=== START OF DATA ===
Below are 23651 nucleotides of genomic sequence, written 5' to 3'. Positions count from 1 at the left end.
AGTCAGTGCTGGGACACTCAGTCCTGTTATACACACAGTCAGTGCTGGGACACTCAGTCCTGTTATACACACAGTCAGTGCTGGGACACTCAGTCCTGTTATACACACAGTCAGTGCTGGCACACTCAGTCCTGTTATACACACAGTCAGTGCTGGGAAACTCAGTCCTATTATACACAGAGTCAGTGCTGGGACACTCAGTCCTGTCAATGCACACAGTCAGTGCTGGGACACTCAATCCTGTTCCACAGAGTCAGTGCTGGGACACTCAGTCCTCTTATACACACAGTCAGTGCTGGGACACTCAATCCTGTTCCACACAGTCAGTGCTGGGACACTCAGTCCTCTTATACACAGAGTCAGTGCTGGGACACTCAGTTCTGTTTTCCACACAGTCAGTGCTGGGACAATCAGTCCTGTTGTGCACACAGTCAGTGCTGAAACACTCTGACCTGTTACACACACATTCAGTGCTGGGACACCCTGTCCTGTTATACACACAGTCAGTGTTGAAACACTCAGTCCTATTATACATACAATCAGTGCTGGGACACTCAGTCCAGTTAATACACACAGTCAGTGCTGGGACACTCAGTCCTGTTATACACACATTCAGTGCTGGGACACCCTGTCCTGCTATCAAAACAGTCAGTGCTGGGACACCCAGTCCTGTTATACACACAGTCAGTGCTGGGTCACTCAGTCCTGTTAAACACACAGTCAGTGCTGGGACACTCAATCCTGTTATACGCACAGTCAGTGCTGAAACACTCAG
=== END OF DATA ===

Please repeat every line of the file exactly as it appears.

Below are 23651 nucleotides of genomic sequence, written 5' to 3'. Positions count from 1 at the left end.
AGTCAGTGCTGGGACACTCAGTCCTGTTATACACACAGTCAGTGCTGGGACACTCAGTCCTGTTATACACACAGTCAGTGCTGGGACACTCAGTCCTGTTATACACACAGTCAGTGCTGGCACACTCAGTCCTGTTATACACACAGTCAGTGCTGGGAAACTCAGTCCTATTATACACAGAGTCAGTGCTGGGACACTCAGTCCTGTCAATGCACACAGTCAGTGCTGGGACACTCAATCCTGTTCCACAGAGTCAGTGCTGGGACACTCAGTCCTCTTATACACACAGTCAGTGCTGGGACACTCAATCCTGTTCCACACAGTCAGTGCTGGGACACTCAGTCCTCTTATACACAGAGTCAGTGCTGGGACACTCAGTTCTGTTTTCCACACAGTCAGTGCTGGGACAATCAGTCCTGTTGTGCACACAGTCAGTGCTGAAACACTCTGACCTGTTACACACACATTCAGTGCTGGGACACCCTGTCCTGTTATACACACAGTCAGTGTTGAAACACTCAGTCCTATTATACATACAATCAGTGCTGGGACACTCAGTCCAGTTAATACACACAGTCAGTGCTGGGACACTCAGTCCTGTTATACACACATTCAGTGCTGGGACACCCTGTCCTGCTATCAAAACAGTCAGTGCTGGGACACCCAGTCCTGTTATACACACAGTCAGTGCTGGGTCACTCAGTCCTGTTAAACACACAGTCAGTGCTGGGACACTCAATCCTGTTATACGCACAGTCAGTGCTGAAACACTCAG